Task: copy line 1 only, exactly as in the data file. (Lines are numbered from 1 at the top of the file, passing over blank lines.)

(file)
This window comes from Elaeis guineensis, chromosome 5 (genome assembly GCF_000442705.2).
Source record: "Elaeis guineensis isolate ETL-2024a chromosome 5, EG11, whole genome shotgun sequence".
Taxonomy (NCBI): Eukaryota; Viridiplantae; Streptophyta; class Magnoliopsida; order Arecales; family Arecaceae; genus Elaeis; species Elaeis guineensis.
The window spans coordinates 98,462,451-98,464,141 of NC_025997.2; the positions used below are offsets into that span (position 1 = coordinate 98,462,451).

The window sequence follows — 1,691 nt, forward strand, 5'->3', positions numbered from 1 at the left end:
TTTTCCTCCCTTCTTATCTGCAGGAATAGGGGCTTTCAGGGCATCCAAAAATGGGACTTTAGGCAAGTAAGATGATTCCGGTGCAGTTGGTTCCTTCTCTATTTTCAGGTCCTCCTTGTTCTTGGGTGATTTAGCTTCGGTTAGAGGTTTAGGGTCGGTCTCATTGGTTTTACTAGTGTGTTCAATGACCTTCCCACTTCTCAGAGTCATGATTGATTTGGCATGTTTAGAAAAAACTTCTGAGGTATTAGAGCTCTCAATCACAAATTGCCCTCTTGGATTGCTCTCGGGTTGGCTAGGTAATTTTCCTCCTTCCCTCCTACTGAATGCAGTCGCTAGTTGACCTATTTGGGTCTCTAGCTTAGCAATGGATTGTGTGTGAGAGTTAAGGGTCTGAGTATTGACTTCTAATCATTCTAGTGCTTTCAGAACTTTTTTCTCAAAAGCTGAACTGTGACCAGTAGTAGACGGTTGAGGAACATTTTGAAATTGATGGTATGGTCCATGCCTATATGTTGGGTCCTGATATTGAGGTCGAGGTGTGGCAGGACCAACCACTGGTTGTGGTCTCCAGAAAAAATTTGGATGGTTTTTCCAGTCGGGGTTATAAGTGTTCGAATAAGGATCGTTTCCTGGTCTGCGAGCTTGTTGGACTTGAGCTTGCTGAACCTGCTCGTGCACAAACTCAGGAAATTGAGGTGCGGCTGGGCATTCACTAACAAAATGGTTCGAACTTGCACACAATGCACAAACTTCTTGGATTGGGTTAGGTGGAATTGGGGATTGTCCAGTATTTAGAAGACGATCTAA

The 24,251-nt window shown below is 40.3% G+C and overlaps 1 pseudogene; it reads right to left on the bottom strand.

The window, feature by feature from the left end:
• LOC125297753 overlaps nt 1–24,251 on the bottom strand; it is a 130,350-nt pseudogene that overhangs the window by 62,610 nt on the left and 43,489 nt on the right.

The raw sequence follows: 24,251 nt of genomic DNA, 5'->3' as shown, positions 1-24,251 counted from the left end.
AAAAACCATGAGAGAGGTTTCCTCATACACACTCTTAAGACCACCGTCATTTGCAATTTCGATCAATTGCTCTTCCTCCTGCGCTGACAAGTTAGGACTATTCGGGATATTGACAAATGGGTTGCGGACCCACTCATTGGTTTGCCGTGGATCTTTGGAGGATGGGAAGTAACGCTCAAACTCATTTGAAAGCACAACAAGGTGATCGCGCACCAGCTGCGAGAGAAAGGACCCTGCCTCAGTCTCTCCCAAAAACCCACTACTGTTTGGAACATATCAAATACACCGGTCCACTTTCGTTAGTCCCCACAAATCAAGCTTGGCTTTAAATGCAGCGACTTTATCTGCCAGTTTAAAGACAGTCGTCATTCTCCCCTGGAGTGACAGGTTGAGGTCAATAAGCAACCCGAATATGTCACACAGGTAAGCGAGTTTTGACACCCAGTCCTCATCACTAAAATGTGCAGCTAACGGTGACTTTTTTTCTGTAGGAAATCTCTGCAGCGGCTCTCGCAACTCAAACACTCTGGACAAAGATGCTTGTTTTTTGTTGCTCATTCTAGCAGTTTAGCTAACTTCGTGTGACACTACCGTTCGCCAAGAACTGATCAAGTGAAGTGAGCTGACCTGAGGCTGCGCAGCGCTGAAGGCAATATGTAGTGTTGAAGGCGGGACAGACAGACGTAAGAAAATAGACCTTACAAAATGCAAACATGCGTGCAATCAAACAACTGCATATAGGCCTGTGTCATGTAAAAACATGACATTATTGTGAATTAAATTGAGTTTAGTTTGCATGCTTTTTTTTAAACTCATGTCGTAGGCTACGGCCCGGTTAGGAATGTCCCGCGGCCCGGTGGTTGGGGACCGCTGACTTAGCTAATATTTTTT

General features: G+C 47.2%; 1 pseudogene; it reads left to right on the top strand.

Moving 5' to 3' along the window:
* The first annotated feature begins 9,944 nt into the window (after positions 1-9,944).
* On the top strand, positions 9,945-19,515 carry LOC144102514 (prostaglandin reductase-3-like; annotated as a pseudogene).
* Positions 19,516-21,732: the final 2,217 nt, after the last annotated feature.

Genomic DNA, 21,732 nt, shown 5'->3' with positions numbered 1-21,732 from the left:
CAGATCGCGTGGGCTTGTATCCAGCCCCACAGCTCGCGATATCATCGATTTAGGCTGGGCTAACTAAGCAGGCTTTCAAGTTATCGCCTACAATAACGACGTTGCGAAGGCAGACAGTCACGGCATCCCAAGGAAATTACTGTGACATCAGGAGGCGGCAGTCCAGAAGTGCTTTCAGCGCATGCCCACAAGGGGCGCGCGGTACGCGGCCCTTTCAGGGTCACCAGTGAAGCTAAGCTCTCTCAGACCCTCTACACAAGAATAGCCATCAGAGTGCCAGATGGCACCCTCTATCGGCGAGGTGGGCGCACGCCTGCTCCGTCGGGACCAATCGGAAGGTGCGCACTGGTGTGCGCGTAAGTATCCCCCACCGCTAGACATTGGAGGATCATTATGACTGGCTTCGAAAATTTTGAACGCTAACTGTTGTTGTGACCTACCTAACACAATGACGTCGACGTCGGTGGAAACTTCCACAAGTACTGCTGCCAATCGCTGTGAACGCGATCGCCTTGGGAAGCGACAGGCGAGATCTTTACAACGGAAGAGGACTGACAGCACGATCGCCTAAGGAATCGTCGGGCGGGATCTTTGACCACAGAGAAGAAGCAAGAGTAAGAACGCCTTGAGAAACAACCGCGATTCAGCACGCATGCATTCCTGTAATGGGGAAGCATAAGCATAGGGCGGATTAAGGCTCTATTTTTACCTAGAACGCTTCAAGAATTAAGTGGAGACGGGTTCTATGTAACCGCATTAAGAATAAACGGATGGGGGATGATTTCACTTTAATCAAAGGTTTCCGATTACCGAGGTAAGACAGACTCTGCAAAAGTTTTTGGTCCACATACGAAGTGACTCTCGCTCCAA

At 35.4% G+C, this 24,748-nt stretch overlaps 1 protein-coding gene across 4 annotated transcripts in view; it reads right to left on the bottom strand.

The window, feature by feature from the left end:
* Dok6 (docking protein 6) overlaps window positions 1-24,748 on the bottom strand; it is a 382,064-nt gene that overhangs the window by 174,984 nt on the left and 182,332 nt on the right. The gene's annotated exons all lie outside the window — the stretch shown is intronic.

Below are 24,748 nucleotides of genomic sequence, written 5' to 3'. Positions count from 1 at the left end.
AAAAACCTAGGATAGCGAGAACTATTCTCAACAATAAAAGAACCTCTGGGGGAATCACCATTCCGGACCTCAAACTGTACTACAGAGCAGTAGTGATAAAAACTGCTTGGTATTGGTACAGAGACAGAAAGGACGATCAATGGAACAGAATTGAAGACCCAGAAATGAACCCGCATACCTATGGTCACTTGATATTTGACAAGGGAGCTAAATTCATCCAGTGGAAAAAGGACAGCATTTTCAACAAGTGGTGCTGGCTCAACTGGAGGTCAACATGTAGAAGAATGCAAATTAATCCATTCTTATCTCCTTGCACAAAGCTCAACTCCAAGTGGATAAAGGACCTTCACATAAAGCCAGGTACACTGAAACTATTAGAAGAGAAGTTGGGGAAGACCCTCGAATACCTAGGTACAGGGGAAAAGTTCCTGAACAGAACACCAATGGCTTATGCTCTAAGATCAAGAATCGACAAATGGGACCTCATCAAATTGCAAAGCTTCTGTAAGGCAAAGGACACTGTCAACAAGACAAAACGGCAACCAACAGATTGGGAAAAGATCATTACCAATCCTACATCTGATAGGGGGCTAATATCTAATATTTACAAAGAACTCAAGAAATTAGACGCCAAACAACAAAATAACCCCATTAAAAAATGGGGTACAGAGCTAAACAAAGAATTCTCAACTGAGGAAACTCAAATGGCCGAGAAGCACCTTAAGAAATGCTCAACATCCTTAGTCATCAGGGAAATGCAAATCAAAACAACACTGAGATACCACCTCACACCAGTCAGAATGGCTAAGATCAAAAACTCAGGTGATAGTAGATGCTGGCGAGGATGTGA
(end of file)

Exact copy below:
This window comes from Elaeis guineensis, chromosome 5 (genome assembly GCF_000442705.2).